The election results are now official: the United Iraqi Alliance won a slim majority of seats in Iraq’s new National Assembly. The United Iraqi Alliance is a slate of Shi’i religious parties, and Ibrahim Ja’afari, a doctor and moderate Islamist activist, will likely be the Prime Minister. In a recent interview with the Christian Science Monitor, Dr. Ja’afari said, “Iraq’s minorities must be protected, and they must be given their rights. But we must also respect the majority, so Islam should be the official religion of the state…and we shouldn’t have any laws that contradict Islam.”
Although never officially endorsed by Ayatollah Ali al-Sistani, the Supreme Leader of Iraq’s Shi’i majority, it is widely believed that he gave the United Iraqi Alliance his blessing. For the first time in Iraq’s history, the Shia will be given the power they rightfully deserve and long coveted. A very nice gift, indeed, and right in time for Ashura, too.
I can almost sense the nervous trepidation in Washington, because I am almost certain that this was not the outcome they had hoped for. L. Paul Bremer, former head of the Coalition Provisional Authority, suggested that he would use his veto if Iraqi leaders back then wrote into the interim constitution Islamic Sharia as the principal basis of the law. “Our position is clear,” said Mr. Bremer. “It can’t be law until I sign it.” So, democracy is ok as long as the outcome is in keeping with America’s wishes. How democratic.
Yet, what if Iraq now goes Islamic? What will the Bush Administration do? Publicly, officials have begrudgingly accepted the possible outcome that Islam will be at the heart of Iraq’s new constitution. And for their part, the leaders of the United Iraqi Alliance have tried to put the Americans’ concerns at ease. Still, if the new constitution is brimming with Islam, will America remain silent? A brief look at her past record on Iraq is not encouraging.
In weeks and months leading up to the war, the President and other top Administration officials repeatedly insisted Iraq had stockpiles of weapons of mass destruction. This was the prime justification for invading the country, in fact. After we invaded, however, none whatsoever could be found, and the Iraq Survey Group, after conducting an exhaustive search over many months, officially declared that there were no weapons of mass destruction to begin with.
Senior Administration officials, although not directly saying it, hinted time and again of links between Saddam Hussein and Al Qeada. In fact, a Harris poll conducted in October 2004 revealed that 62 percent of Americans believed Saddam Hussein had strong links to Al Qaeda. The truth, however, is quite the opposite. As the 9/11 Commission declared, that there was no “collaborative relationship” between Iraq and al Qaeda.President Bush has repeatedly asserted that the attack on Iraq was “the central front” of the war on terror, and the removal of Saddam Hussein from power would make America safer. Wrong again. On February 16, CIA Director Porter Goss told the Senate Select Committee on Intelligence, “The Iraq conflict, while not a cause of extremism, has become a cause for extremists.” He also said, “Islamic extremists are exploiting the Iraqi conflict to recruit new anti-U.S. jihadists,” and “These jihadists who survive will leave Iraq experienced and focused on acts of urban terrorism. They represent a potential pool of contacts to build transnational terrorist cells, groups, and networks in Saudi Arabia, Jordan, and other countries.”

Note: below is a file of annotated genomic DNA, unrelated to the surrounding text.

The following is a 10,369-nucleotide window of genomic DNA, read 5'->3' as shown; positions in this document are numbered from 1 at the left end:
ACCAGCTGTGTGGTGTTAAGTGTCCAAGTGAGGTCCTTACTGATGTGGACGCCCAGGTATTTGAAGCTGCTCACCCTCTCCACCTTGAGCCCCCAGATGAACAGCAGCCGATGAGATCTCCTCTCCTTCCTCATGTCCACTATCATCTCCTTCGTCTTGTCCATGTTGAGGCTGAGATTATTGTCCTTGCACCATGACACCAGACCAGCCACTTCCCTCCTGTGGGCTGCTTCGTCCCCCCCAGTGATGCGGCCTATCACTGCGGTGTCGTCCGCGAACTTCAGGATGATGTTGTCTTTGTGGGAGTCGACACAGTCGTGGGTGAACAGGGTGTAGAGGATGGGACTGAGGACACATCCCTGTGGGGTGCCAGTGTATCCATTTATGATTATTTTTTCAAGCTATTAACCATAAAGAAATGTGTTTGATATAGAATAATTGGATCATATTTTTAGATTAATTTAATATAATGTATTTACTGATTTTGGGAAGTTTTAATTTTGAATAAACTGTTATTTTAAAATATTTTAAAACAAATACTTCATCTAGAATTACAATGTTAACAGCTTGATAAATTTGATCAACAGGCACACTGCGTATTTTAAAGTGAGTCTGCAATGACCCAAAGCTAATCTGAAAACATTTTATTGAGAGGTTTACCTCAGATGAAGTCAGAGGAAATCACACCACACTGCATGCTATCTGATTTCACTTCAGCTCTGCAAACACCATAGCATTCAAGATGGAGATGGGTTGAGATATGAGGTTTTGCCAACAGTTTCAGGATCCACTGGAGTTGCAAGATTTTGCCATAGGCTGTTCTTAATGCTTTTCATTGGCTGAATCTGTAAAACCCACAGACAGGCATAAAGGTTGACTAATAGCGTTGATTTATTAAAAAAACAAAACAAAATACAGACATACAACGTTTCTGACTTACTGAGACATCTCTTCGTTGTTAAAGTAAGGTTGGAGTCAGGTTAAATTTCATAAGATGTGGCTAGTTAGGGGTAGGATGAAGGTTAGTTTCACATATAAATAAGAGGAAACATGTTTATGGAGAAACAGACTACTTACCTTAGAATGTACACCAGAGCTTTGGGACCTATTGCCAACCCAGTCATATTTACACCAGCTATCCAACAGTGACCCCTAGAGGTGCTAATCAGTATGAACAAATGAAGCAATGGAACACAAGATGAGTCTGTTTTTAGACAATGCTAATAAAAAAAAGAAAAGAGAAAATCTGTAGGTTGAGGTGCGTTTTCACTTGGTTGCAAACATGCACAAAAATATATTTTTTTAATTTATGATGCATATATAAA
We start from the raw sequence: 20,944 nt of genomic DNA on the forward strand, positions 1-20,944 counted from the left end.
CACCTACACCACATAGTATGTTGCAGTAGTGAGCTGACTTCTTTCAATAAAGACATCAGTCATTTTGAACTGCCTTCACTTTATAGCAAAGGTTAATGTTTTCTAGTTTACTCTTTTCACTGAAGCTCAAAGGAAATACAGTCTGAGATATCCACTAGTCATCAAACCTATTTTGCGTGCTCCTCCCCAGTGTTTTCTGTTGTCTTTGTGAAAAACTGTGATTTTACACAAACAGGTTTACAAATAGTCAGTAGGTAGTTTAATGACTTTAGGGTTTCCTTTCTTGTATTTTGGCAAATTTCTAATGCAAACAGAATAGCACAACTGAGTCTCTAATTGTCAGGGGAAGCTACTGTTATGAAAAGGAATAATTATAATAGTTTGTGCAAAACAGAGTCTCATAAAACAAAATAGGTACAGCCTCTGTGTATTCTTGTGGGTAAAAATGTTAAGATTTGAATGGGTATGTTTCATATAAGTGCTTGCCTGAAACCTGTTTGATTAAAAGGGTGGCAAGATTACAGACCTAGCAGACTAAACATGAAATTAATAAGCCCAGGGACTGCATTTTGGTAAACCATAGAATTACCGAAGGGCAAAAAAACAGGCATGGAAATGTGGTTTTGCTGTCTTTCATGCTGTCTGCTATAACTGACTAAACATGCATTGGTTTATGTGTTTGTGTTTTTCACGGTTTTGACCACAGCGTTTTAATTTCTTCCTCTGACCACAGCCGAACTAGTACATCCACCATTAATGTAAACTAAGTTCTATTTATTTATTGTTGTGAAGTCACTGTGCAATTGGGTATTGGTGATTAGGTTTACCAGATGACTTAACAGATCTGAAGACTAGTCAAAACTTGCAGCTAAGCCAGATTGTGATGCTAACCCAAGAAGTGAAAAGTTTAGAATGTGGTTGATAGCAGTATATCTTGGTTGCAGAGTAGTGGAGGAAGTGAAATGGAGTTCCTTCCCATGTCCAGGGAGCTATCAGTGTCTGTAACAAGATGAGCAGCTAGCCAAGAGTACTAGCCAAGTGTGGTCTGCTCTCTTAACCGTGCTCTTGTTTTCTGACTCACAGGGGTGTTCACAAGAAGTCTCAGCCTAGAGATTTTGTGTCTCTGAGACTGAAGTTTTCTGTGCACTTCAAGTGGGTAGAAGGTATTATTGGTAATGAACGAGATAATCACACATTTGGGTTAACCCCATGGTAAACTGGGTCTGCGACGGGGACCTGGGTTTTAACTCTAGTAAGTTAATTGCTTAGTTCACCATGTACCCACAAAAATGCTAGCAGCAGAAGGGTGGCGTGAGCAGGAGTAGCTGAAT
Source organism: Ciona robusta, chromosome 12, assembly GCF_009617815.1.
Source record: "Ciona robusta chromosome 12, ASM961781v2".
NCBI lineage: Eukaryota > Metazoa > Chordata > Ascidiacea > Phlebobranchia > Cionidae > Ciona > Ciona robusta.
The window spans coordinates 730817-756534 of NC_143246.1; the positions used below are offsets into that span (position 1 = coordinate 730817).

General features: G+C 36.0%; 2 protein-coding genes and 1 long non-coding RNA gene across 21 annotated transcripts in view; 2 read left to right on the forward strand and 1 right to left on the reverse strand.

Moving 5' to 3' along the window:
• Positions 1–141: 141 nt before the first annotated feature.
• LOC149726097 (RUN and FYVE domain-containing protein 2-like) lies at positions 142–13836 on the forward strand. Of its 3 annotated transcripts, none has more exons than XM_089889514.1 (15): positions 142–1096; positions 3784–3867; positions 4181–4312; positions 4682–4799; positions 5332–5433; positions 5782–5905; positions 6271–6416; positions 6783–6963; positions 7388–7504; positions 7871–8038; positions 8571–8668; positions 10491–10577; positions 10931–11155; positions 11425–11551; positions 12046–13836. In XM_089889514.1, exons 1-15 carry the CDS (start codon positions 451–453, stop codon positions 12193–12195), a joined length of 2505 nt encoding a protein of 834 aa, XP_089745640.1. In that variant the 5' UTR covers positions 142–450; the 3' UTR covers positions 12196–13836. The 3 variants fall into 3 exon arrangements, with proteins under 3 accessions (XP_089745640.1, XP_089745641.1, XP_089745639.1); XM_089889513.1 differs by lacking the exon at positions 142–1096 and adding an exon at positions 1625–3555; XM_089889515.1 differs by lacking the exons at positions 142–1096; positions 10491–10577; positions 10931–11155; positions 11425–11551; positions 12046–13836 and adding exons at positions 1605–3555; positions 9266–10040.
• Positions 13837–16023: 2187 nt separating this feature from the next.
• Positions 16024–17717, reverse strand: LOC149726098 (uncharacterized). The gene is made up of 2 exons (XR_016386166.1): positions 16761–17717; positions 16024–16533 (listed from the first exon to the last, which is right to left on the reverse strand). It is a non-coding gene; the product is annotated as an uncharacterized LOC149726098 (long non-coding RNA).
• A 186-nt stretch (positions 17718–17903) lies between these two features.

What’s more, a report released by the National Intelligence Council, the CIA director’s think tank, stated that Iraq has replaced Afghanistan as the training ground for the next batch of terrorists. David B. Low, the national intelligence officer for transnational threats, said that Iraq provides terrorists with “a training ground, a recruitment ground, [and] the opportunity for enhancing technical skills.” Mr. Low also said, “There is even, under the best scenario, over time, the likelihood that some of the jihadists who are not killed there will, in a sense, go home, wherever home is, and will therefore disperse to various other countries.” Porter Goss said it himself: despite the “serious blows” dealt to Al Qaeda by the U.S., “the terrorist threat to the U.S. in the homeland and abroad endures.” That does not make me feel safer. Do you feel any safer?
That’s 0 for 3 on Iraq. So, I should be forgiven if I am at least a bit wary of the Bush Administration’s assertion that they will accept whatever comes out of the Iraqi electoral and constitutional process, even if that may mean Iraq will go Islamic. Yet, if that is the will of the Iraqi people, then we must accept it. If not, then the entire world will see America as a hypocrite, accepting democracy only when it suits her interests. This cannot be allowed to happen. So, if Iraq goes Islamic, we in America are just going to have to accept it. Ironic, isn’t it?
Hesham A. Hassaballa is a Chicago physician and writer. He is the co-author of “The Beliefnet Guide to Islam,” published by Doubleday in 2006. His blog is at godfaithpen.com.